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A book for Easter - Words from the Cross by Ian Hamilton

David Campbell
06 March 2023 20:18

A book for Easter

Words from the Cross by Ian Hamilton                                                                                                   

The Bible tells us that Jesus spoke seven times as he hung on the cross of Calvary. In order, these seven words from the cross are as follows:

To his Father in heaven Jesus said, “Father, forgive them, for they know not what they do” (Luke 23:34).

To the dying criminal who was being crucified beside Jesus and who asked him to remember him when he came into his kingdom, he said, “Truly, I say to you, today you will be with me in Paradise” (Luke 23:43).

John tells us that when “Jesus saw his mother and the disciple whom he loved standing nearby, he said to his mother, ‘Woman, behold your son!’ Then he said to the disciple, ‘Behold, your mother’” (John 19:26-27).

Matthew records that “about the ninth hour Jesus cried out with a loud voice, saying, ‘Eli, Eli, lema sabachtani?’ that is, ‘My God, my God, why have you forsaken me?’” (Ch.27:46).

After this, “knowing that all was now finished”, Jesus “said (to fulfil the Scripture), ‘I thirst’” (John 19:27), in response to which sour wine was held to his lips.

John then tells us that having “received the sour wine, he said, ‘It is finished’” (Ch.19:30).

Luke records the seventh and final word: “Then Jesus, calling out with a loud voice, said, ‘Father, into your hands I commit my spirit!’ And having said this he breathed his last” (Ch.23:46).

Words from the Cross, as the title suggests, is an exposition of these seven remarkable sayings. But it is more than that. “To appreciate the significance of Jesus’ words from the cross”, says Ian Hamilton, “ we must see them in the light of the Old Testament’s foretelling of Jesus’ coming as the long-promised Saviour, the Servant of the Lord who would triumph over Satan and undo the tragedy of Adam’s sin” (p.7). To aid us in this Dr. Hamilton directs our attention in the first part of his book to what are known as Isaiah’s Servant Songs. He says of them, “It is in the prophecy of Isaiah that the portrait of the promised Messiah reaches new heights of clarity. In four passages – four songs or poems celebrating the coming Messiah – God paints us a picture of the one he calls ‘my servant, my chosen one’ (Ch.42:1)” (p.9). A short but illuminating chapter is devoted to each. The book is further enriched by brief meditations on Gethsemane, our Saviour’s arrest and trial, the seven words as a whole, and the miracles that followed Jesus’ death.

Words from the Cross is suitable for reading, of course, at any season of the year but will prove especially helpful as a preparation for Easter. The fact that none of the nineteen chapters are long makes it ideal for daily devotions. 

Here are some quotations to whet your appetite:

From Ch.3, The Saviour’s first song (Is.42:1-4): “The dependent nature of this servant’s life is highlighted: God himself will ‘uphold’ him. God says, ‘I will put my Spirit upon him.’ In his life of service to the Lord, the Servant will not act autonomously. He will live out his life of service upheld by God and enabled by the Spirit of God. It is this truth that lies behind Jesus’ words, ‘I can do nothing by myself’” (p.12).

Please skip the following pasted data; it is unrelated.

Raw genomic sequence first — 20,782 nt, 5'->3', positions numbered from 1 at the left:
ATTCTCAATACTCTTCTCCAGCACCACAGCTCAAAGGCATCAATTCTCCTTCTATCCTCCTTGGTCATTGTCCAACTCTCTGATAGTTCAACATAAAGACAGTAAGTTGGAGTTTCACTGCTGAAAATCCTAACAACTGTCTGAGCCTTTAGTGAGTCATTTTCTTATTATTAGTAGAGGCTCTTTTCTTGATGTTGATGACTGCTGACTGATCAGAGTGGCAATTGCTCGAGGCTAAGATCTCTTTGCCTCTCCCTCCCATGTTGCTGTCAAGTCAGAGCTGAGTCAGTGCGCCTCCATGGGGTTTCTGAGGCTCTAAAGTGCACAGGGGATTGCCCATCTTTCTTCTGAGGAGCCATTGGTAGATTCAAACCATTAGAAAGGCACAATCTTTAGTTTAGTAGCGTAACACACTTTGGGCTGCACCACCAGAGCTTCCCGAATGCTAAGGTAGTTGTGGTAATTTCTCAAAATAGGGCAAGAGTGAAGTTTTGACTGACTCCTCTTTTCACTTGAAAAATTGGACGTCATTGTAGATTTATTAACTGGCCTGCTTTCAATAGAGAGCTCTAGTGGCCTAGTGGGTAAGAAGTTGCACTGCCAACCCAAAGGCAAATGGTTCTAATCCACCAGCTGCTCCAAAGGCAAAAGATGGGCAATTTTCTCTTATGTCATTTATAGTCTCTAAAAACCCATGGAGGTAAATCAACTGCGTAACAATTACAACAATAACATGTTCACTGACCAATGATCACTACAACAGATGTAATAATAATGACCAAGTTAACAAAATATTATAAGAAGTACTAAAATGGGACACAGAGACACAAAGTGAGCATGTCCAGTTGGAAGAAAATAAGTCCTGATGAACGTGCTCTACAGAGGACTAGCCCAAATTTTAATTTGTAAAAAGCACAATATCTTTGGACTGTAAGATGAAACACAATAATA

From Ch.5, The Saviour’s third song (Is.50:4-11): “Morning by morning, day by day, he applied himself to hearing, reading, pondering, memorising the written word of God. There were no supernatural shortcuts to understanding. There was no co-mingling of his humanity and deity…Our Saviour knew from experience that there are ‘No gains without pains’” (p.22-23).

From Ch.11, ‘Oh the depth!’: “As we reflect on the chronologically sequential ‘cross words’ of Jesus, we can recognise a theological and spiritual progression. His words from the cross are not random utterances. They are deeply related, revealing a theology of the cross that marvellously displays the character of God” (p.53).

From Ch.12, Jesus’ first word from the cross (Luke 23:34): “Was the centurion the firstfruit of Jesus’ high priestly, merciful intercession? Seven weeks after this, on the day of Pentecost, three thousand of these people, whom Peter described as the murderers of Christ, repented and believed; and, in the days that followed, thousands more, including ‘a great many of the priests’ (Acts 2:47; 4:4; 6:7). That was a remarkable answer to Jesus’ prayer and it has continued down the centuries” (p.64).

From Ch.15, Jesus’ fourth word from the cross (Matt.27:46): “Jesus’ forsakenness was real. If it were not real that would mean he did not experience as our covenant head the judgment of God that our sins deserved. His forsakenness was not imagined, it was real. Just as our sin is real, not imagined, so the penalty God decreed for our sin is real not imagined. Jesus truly entered into the forsakenness, the God-abandonment, that my sin deserved” (p.90)

From Ch.17, Jesus’ sixth word from the cross (John 19:30):  “In his cry Jesus meant that the awful price of making atonement for sin had been paid. Taking the place of his people he had drunk the cup of God’s wrath and paid in full the ransom needed to redeem them…Nothing more was needed. All had been done, the work of atonement was finished” (p.104-105).